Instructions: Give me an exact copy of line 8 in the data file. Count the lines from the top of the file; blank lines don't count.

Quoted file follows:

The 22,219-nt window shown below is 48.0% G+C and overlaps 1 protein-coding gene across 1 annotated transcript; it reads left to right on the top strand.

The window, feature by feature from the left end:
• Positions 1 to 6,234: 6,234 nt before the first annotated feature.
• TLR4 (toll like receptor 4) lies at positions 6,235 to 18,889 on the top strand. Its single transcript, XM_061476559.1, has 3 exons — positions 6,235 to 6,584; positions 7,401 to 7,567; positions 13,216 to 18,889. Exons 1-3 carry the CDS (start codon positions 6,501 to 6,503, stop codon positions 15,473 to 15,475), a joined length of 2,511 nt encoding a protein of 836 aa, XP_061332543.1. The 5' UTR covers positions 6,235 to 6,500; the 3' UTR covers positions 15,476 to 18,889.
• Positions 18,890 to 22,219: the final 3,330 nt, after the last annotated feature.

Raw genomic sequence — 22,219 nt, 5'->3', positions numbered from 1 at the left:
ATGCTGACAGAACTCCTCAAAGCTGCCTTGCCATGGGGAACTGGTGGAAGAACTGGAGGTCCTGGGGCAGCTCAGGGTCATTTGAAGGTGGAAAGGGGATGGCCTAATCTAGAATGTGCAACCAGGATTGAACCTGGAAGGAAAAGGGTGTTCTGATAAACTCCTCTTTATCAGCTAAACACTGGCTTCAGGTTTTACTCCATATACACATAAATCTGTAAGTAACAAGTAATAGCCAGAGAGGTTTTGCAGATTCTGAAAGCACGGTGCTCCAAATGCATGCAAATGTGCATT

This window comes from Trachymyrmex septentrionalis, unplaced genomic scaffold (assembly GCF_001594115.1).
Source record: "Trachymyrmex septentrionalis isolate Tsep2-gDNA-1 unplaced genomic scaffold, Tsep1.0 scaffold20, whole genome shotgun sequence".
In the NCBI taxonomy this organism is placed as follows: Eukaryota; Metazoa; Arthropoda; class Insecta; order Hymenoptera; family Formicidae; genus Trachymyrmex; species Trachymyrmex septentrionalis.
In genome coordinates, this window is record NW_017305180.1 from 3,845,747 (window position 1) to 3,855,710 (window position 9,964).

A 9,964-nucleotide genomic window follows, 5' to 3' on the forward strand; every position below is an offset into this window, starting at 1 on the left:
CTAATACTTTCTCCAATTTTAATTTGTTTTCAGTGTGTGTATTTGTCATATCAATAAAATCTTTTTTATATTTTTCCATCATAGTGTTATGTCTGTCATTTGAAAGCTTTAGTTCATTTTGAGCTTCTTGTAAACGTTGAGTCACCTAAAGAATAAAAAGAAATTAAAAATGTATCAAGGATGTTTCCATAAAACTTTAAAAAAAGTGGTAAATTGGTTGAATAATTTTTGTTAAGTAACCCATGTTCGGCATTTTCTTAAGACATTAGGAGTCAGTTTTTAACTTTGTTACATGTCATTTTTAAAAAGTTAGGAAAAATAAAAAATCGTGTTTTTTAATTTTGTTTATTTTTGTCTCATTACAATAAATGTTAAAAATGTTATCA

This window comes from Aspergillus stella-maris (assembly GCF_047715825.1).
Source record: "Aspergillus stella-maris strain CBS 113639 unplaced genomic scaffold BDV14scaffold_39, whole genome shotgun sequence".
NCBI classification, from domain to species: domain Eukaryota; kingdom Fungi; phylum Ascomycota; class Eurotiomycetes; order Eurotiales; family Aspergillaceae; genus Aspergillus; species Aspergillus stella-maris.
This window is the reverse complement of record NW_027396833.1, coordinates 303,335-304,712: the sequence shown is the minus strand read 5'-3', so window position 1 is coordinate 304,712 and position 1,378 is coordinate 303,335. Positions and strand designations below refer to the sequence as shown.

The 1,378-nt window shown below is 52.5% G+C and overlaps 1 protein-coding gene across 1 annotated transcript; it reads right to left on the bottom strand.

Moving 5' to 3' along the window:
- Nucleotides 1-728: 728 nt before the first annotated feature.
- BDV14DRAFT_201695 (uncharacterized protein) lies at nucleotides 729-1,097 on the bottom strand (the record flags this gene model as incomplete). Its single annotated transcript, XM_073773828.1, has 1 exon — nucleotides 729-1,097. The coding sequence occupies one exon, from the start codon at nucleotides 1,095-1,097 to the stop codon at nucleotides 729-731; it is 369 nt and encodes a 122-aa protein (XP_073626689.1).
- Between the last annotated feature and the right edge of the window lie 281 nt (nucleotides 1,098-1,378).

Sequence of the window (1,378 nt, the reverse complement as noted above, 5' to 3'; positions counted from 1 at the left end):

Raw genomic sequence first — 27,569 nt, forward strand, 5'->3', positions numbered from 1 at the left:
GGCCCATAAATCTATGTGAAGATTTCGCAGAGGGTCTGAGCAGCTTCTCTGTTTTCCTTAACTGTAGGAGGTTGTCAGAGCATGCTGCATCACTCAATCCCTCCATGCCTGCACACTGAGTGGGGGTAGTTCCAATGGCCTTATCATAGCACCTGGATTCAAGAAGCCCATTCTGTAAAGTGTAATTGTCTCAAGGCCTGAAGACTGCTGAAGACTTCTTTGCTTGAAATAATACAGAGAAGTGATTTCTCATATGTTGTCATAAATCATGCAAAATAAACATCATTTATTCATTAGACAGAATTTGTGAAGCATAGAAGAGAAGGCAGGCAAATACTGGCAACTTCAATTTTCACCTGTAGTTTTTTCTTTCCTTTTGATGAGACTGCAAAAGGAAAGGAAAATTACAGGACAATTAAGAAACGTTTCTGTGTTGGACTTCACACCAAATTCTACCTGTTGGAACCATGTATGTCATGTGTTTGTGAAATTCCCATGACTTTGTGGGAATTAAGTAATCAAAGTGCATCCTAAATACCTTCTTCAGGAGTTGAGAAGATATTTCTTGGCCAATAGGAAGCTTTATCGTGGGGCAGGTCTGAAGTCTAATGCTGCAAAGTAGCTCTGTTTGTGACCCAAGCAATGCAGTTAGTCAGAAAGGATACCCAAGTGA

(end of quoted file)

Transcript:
This window comes from Trachymyrmex septentrionalis, unplaced genomic scaffold (assembly GCF_001594115.1).